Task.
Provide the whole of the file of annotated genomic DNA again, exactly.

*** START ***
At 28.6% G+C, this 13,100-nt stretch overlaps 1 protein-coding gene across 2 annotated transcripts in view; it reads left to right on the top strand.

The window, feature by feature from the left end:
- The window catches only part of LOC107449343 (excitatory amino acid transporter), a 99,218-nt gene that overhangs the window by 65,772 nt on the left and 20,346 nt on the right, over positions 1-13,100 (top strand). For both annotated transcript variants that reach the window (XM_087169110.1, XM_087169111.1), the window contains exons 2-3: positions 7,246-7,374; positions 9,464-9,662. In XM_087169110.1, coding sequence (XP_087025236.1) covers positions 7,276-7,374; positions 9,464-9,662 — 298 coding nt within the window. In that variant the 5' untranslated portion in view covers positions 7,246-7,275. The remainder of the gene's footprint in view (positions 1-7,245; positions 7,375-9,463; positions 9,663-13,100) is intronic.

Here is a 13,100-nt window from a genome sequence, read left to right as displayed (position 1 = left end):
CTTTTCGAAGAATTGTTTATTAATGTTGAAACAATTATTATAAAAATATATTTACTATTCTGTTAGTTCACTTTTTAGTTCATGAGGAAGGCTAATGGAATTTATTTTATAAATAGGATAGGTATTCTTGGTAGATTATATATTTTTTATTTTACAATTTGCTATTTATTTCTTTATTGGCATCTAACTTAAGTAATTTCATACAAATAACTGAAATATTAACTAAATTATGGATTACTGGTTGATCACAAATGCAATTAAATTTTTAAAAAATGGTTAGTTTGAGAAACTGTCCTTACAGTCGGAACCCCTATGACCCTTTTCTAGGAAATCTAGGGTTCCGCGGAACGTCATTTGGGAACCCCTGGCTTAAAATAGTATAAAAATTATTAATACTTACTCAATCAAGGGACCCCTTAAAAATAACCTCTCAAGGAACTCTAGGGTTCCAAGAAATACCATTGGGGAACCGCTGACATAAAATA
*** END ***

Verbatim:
At 28.6% G+C, this 13,100-nt stretch overlaps 1 protein-coding gene across 2 annotated transcripts in view; it reads left to right on the top strand.

The window, feature by feature from the left end:
- The window catches only part of LOC107449343 (excitatory amino acid transporter), a 99,218-nt gene that overhangs the window by 65,772 nt on the left and 20,346 nt on the right, over positions 1-13,100 (top strand). For both annotated transcript variants that reach the window (XM_087169110.1, XM_087169111.1), the window contains exons 2-3: positions 7,246-7,374; positions 9,464-9,662. In XM_087169110.1, coding sequence (XP_087025236.1) covers positions 7,276-7,374; positions 9,464-9,662 — 298 coding nt within the window. In that variant the 5' untranslated portion in view covers positions 7,246-7,275. The remainder of the gene's footprint in view (positions 1-7,245; positions 7,375-9,463; positions 9,663-13,100) is intronic.

Here is a 13,100-nt window from a genome sequence, read left to right as displayed (position 1 = left end):
CTTTTCGAAGAATTGTTTATTAATGTTGAAACAATTATTATAAAAATATATTTACTATTCTGTTAGTTCACTTTTTAGTTCATGAGGAAGGCTAATGGAATTTATTTTATAAATAGGATAGGTATTCTTGGTAGATTATATATTTTTTATTTTACAATTTGCTATTTATTTCTTTATTGGCATCTAACTTAAGTAATTTCATACAAATAACTGAAATATTAACTAAATTATGGATTACTGGTTGATCACAAATGCAATTAAATTTTTAAAAAATGGTTAGTTTGAGAAACTGTCCTTACAGTCGGAACCCCTATGACCCTTTTCTAGGAAATCTAGGGTTCCGCGGAACGTCATTTGGGAACCCCTGGCTTAAAATAGTATAAAAATTATTAATACTTACTCAATCAAGGGACCCCTTAAAAATAACCTCTCAAGGAACTCTAGGGTTCCAAGAAATACCATTGGGGAACCGCTGACATAAAATA